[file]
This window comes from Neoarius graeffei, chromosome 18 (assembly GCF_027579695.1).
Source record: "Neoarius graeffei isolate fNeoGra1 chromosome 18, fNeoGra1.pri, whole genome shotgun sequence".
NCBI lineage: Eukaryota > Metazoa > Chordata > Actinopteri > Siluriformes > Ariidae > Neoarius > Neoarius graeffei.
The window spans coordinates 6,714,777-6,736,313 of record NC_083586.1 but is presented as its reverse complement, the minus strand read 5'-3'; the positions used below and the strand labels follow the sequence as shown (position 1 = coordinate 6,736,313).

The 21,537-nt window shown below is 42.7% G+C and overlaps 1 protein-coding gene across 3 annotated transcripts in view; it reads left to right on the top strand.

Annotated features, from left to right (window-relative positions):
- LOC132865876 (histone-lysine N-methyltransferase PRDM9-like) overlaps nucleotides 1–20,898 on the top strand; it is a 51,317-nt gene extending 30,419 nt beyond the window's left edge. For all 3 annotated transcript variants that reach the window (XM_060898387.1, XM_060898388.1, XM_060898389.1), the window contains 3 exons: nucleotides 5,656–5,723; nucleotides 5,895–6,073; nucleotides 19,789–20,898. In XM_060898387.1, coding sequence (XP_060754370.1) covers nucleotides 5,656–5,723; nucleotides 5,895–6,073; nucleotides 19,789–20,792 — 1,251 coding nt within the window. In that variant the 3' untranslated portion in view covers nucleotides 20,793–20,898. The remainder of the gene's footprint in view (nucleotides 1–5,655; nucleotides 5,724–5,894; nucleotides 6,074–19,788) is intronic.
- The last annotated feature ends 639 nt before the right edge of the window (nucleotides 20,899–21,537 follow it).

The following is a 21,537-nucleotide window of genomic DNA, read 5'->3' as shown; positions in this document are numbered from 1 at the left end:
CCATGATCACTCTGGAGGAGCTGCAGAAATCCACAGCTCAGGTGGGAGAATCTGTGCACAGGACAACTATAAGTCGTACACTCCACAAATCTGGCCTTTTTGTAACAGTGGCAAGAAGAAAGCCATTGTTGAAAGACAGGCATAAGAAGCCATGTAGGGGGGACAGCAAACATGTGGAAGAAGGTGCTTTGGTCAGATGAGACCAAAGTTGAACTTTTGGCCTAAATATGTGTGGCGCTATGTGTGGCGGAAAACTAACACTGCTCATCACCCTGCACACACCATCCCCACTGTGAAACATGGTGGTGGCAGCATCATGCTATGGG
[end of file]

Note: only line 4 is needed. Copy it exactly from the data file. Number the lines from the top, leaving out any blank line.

The window spans coordinates 6,714,777-6,736,313 of record NC_083586.1 but is presented as its reverse complement, the minus strand read 5'-3'; the positions used below and the strand labels follow the sequence as shown (position 1 = coordinate 6,736,313).